Frozen vegetables are generally better than canned, as more nutrients are lost in the canning process than for the same food when frozen. Canning involves heating the food in a closed tin, which prevents microorganisms growing and becoming hazardous to our health. The amount of heating depends on the type of food. Nutrient losses occur during heating and storage and some vitamins may dissolve in the liquid in the can.

Have Frozen Vegetables Got All the Healthy Goods?

The major nutrient losses that occur in frozen food are not actually related to the freezing process itself but to the blanching that occurs before freezing and then again during cooking.  Blanching refers to the process of placing a food into boiling water for a short time and then plunging the food into ice-cold water to halt the cooking process.

These losses are no different to those that would occur if you purchased fresh food and cooked it at home.  

Regardless of whether you choose frozen vegetables or fresh, just make sure that the loss of vitamins and minerals in your fresh and frozen vegetables is kept to a minimum by remembering the following:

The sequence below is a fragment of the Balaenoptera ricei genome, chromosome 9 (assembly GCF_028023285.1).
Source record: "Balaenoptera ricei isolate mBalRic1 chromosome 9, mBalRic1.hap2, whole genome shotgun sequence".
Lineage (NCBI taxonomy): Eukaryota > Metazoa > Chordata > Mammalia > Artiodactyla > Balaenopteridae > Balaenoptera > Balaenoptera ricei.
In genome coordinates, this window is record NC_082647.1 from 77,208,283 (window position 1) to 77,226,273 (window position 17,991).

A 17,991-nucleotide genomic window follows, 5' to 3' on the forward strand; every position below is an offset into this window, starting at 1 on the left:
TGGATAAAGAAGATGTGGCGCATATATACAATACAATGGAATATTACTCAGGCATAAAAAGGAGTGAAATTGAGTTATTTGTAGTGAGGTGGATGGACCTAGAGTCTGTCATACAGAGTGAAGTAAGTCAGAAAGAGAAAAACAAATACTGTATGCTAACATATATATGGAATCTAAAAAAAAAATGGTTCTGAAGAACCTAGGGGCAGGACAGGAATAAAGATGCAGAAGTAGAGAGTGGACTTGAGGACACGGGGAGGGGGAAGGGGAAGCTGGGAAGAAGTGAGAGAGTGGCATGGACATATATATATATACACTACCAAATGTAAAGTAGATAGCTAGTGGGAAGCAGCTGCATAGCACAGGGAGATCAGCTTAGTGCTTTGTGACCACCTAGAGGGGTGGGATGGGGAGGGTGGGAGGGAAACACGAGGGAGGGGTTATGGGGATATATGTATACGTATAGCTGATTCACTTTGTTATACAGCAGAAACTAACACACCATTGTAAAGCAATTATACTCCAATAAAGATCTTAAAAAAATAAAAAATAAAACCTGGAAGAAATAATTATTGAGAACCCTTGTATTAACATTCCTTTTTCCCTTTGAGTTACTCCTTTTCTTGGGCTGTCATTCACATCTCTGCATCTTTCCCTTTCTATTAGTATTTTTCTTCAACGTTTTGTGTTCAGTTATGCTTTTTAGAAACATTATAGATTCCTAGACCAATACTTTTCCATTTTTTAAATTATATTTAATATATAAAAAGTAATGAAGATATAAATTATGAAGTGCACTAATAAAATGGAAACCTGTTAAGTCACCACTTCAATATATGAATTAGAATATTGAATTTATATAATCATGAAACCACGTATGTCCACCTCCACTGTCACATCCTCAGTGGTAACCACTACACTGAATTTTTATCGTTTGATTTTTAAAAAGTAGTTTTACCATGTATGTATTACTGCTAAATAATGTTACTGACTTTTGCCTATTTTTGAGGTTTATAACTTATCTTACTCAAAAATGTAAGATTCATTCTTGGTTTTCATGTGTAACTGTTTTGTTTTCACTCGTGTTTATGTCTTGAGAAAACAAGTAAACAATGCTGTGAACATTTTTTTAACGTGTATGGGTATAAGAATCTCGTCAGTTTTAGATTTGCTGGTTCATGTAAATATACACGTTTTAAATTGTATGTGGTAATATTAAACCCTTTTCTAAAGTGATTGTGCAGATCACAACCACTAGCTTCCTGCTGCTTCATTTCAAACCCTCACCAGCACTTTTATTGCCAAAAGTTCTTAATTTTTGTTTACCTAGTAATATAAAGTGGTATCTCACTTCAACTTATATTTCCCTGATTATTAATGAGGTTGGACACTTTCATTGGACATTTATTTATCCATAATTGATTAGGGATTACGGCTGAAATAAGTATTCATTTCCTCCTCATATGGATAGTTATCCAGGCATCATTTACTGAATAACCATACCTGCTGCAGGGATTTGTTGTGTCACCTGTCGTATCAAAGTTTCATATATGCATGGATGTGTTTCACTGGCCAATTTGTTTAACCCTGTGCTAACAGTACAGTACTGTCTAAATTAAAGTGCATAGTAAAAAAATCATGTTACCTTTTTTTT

• Choose fresh fruit and vegetables that are not over-ripe, bruised, cut or scraped
  • Avoid peeling unless damaged or unpalatable
  • Keep the pieces of food as large as possible when cutting it up
  • Add the fruit or vegetables to boiling water rather than to cold water
  • Use the smallest amount of water possible – steaming and micro-waving are very effective at minimising nutrient loss
  • Cook for the minimum time necessary

If you have access to good quality fresh produce that is not going to break the bank, then of course, that is always going to be a great option. At the same time, if you choose a mixture of frozen and fresh, don’t beat yourself up for making life easier.  A pat on the back is much more appropriate.

Performance Podcast 30 October 2019

Julie Meek’s Performance Podcast from  30 October on The Morning Show on 6PR 882 AM Talkback Radio with Gareth Parker. Catch up on information, news and tips on all things performance and nutrition.

Performance Podcast 22 August 2019

Julie Meek’s Performance Podcast from  22 August on The Morning Show on 6PR 882 AM Talkback Radio with Gareth Parker. Catch up on information, news and tips on all things performance and nutrition.

If you enjoyed listening to Julie’s Performance Podcast, please subscribe to the series here 

Performance Podcast 26 June 2019

Julie Meek’s Performance Podcast from 26 June on The Morning Show on 6PR 882 AM Talkback Radio with Gareth Parker. Catch up on information, news and tips on all things performance and nutrition.

If you enjoyed listening to Julie’s Performance Podcast, please subscribe to the series here